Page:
A recent article on Facebook revealed an image of present-day Muslim extremist fighters in their black veiled Arab dress, and a picture of Ku Klux Klan members in their conical hats, masks and robes. It posed the question: as no-one believes the Ku Klux Klan is representative of Christians, why do so many folks think the jihadists are representative of Muslims? The juxtaposition of these two pseudo-fascist groups is interesting. While it may convey the message of the danger of linking many with all the crimes of a few, it also raises questions about fundamental differences between the two groups.
There can be no doubt about the spiritual nature of the jihadist movement in Islam. The stated goal is to see the whole world administered as an Islamic state under Sharia Law.
By comparison, the aims and objectives of the Ku Klux Klan seem trivial and parochial. In their three manifestations since the late 1860s, they’ve focussed their anger against black Americans freed from captivity, then from the 1920s against Jews and Catholics and more recently against the Civil Rights Movement. Their scope was American instead of global and their motivation was racist instead of religious. Nobody, not even themselves, ever thought of the KKK as representing the whole of Christianity, or promoting a new world order based on the parables of the New Testament.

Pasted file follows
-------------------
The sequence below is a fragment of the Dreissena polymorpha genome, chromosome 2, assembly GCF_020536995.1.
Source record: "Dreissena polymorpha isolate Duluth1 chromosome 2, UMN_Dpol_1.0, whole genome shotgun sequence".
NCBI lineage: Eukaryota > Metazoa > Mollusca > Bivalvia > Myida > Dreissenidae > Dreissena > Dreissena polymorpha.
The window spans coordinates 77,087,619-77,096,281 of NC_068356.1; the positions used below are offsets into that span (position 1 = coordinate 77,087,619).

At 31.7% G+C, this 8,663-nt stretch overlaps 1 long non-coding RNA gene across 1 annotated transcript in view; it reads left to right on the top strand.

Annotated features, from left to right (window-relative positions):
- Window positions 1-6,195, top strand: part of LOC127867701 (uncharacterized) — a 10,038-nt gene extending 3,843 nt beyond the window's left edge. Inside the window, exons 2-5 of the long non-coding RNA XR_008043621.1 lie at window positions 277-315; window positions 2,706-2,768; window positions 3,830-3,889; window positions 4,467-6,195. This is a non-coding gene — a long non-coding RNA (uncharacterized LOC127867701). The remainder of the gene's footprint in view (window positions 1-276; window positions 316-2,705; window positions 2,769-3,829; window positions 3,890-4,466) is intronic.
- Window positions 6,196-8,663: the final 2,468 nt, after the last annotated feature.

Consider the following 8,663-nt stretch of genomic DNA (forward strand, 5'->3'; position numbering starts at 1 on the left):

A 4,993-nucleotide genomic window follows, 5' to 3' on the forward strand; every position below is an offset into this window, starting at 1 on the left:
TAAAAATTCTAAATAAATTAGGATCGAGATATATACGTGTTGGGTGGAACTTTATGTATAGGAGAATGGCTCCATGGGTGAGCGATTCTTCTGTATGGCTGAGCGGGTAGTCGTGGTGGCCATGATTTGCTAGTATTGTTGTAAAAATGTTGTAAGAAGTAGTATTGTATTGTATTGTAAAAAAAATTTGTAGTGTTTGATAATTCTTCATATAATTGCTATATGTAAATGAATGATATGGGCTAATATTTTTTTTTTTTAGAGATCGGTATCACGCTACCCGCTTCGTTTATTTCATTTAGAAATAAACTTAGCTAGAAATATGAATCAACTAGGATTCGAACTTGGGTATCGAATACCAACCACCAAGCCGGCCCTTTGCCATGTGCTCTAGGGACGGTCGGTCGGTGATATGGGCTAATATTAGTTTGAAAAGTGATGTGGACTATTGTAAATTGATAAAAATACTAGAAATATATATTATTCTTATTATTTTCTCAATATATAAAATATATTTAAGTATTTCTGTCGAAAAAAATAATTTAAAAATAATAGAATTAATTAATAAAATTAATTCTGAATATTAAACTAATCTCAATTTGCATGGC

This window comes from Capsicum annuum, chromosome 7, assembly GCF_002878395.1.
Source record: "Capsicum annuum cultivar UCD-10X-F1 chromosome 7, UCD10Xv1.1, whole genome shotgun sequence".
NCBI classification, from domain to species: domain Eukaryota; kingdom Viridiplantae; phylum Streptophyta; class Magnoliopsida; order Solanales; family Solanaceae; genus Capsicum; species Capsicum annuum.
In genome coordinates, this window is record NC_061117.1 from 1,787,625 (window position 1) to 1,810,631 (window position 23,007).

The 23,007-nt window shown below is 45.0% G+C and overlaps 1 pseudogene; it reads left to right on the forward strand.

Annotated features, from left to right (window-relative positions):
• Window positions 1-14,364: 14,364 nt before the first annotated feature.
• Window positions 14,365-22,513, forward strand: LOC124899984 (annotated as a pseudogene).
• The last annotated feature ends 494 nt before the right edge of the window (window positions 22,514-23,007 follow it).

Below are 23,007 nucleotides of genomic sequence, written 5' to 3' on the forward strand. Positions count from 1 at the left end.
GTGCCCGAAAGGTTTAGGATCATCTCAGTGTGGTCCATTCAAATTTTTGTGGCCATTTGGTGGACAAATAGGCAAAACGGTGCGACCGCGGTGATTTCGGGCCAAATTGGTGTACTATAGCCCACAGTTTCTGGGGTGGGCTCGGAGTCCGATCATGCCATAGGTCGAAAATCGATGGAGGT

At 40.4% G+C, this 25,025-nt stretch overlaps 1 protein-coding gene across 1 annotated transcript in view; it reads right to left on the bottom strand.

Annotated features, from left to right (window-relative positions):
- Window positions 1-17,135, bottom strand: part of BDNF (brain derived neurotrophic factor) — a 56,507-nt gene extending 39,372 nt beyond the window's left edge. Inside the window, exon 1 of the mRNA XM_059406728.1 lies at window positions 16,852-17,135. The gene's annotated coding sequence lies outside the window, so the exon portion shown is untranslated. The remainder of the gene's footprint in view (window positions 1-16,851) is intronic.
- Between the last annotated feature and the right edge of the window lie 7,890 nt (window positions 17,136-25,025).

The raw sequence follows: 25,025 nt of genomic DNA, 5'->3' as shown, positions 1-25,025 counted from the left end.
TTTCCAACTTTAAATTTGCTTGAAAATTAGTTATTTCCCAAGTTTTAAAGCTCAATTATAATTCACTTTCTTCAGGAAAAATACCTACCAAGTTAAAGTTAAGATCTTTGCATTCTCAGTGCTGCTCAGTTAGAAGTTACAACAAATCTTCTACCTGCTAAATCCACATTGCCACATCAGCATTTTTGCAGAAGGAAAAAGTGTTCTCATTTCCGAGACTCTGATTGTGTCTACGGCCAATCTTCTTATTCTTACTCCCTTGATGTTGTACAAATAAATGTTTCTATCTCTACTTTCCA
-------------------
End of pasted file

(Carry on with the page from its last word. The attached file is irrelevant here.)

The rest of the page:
While virtually all American Christian denominations have officially denounced the KKK, many radical imams preach support for jihad, and Moslem masses in many Middle Eastern countries fill the streets in celebration of what they see as the victories of al Qaida and ISIS. In summary, while most Christians certainly oppose the KKK, the jihadists enjoy widespread support amongst Moslems.
Although support for jihad has been described as widespread, it is still a minority aspiration and should rightly not be ascribed to all Moslems. To preserve this sense of equilibrium, the comparison of the jihadists with the KKK may be helpful. But out of the USA that the Ku Klux Klan is regarded as a purely American manifestation and ridiculed rather than feared, whereas the jihadist threat spreads serious concern in every land.